I have a recurrent excited stomach feeling, like when you’re a kid and you know it’s your birthday and you’re going to get presents but you haven’t been given them yet.
It’s also equally a feeling of dread, like you’d get from the fear that no one will in fact come to your birthday party, leaving you shunned by your peers and the ubiquitous Women’s Weekly birthday cake un-admired – perhaps the greatest travesty of all.
There’s a reason for this 1989-era nervousness in the pit of my stomach.
Because we bought a house.
A real house, with an art deco verandah and a mad wailing banshee motif on the wall. Seriously.
I HAVE A HOUSE WITH A MAD WAILING BANSHEE MOTIF ON THE WALL.
Actually, the jury is out on whether she’s a banshee or some other breed of flying woman. Maybe a Valkyrie. Check it:
In the words of Shakespeare, who no doubt never had the pleasure of being presented with a Woman’s Weekly birthday cake but did nail the excitement that comes with waiting:
…so tedious is this day
As is the night before some festival
To an impatient child that hath new robes
And may not wear them.
To be honest, the banshee was nearly a deal-breaker.
In planning the weekly househunt, it had been a big week: I’d been away in Horsham paying tribute to the matriarch of the Rule family in a sad but fitting ceremony.
By last Saturday, I was perhaps understandably not across the weekly househunting tasks. Add to that the start of the rowing season and… well… #firstworldproblems.
When I saw the banshee/valkyrie/random flying woman in the pictures, I actually removed the house from the favourites list, and was preparing for another weekend of disappointments.
But, well, upon closer inspection it turned out to be pretty much what we were after. Two bedrooms, two living areas, back deck, shed. Good location, right near a train line, all renovated… awesome.
Importantly, it matched our criteria: It’s in the purple circle, it has yard to address the puppy conundrum, it has enough wall for the oar and the horses of Natimuk Road.
We get the First Home Buyer’s Grant but no stamp duty concession – and with the finance pre-approval and preliminary work we’d done, it was actually a reasonably stress-free experience.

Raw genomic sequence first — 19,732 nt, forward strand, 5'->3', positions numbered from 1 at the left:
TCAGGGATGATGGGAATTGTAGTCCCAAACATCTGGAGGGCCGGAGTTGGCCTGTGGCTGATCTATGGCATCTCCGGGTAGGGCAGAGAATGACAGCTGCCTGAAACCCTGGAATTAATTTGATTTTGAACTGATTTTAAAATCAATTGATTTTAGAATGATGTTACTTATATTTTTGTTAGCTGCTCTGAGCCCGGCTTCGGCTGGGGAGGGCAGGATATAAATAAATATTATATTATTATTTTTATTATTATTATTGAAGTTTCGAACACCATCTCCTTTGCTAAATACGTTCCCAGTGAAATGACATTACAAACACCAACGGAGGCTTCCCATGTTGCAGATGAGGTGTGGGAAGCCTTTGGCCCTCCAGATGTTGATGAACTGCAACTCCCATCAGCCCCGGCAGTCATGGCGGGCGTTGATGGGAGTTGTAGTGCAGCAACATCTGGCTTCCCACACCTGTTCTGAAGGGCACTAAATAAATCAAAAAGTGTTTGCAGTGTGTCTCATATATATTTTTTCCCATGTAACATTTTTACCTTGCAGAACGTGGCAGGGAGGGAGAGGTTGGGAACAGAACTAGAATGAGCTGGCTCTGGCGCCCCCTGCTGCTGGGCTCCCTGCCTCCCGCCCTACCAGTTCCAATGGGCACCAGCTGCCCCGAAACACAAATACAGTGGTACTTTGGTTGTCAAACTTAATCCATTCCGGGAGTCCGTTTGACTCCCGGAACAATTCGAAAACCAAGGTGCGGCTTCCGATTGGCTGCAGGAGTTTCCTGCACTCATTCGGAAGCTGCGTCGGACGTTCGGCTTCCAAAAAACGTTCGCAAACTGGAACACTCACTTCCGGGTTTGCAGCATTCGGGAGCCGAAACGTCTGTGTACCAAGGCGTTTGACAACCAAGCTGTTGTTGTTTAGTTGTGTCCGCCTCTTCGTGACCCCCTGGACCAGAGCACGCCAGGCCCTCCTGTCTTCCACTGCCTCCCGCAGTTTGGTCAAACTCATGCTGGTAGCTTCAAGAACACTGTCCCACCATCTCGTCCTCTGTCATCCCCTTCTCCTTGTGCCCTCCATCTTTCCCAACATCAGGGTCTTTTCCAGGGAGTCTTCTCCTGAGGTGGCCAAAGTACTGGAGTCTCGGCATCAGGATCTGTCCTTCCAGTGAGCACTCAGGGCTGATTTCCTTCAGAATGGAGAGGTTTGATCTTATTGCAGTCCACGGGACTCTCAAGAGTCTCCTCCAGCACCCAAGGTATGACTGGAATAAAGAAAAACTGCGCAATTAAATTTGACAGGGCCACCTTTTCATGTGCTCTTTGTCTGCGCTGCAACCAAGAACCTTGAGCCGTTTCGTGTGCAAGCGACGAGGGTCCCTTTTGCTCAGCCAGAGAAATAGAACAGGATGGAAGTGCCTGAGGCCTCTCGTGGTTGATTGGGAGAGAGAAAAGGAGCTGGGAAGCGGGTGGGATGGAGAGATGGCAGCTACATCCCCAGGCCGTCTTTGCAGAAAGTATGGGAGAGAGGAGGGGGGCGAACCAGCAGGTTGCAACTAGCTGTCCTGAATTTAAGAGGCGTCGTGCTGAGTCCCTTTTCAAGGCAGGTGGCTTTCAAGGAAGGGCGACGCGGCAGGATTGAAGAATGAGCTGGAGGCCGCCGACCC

We put the offer in at 3pm. We got the house at 5.30pm. It’s taken until now for this to sink in (and pay the deposit) to be brave enough to tell the world.
This was also the first property we had both agreed on since our first hunting week, when the Mt Lawley cottage opposite the Coode Street caught our attention.
If you’d like to check out the detail, here’s the property:
The tab has been open on my browser every day this week, even while I was traipsing about the corridors of New Parliament House in Canberra during a two-day marathon summit earlier this week.
The Swede, who was not overly enthusiastic upon the start of our house buying escapades, became addicted to Grand Designs during my absence and is scheming interior design features for the house.
But before we get the keys, we’re in a strange limbo. I’ve lined up pest and building inspections (the latter possibly being overkill but it’ll put my mind at ease). We’ve got a settlement agent called Jackie. Phil the finance man is getting things sorted. They’re talking to the Paragon mob who listed the house.
To be honest, being a buyer at this stage is largely a spectator sport. You put up the cash, and all these property lemmings spring into action. It’s quite remarkable.
A brief segue: At the end of the block we lived on for 30 years on Natimuk Road in Horsham, there was a house with a hedge. One of the big, high deep green hedges that are rare in regional Victoria. When I walked past the hedge, I’d run my fingers through the leaves as I walked, and they’d be tinged green and smell sharply of fir trees.
The house was a huge sandstone-coloured art-deco number on a giant block with stained-glass windows. We never saw anyone go in or out of it.
Mezza (who now has two sons and epic abs thanks to a serious dedication to being generally awesome) and I would swap ghost stories about the house, it’s mysterious owners and what had potentially happened in it.
When I saw 56 Brady Street – my house, I guess – I was reminded of the place at the end of the block on Natimuk Road.
It doesn’t have the hedge, the small windows or lingering ghosts (I don’t think).
It does have the magnificent verandah bollards that I loved so much as a kid.
I am a supremely happy girl.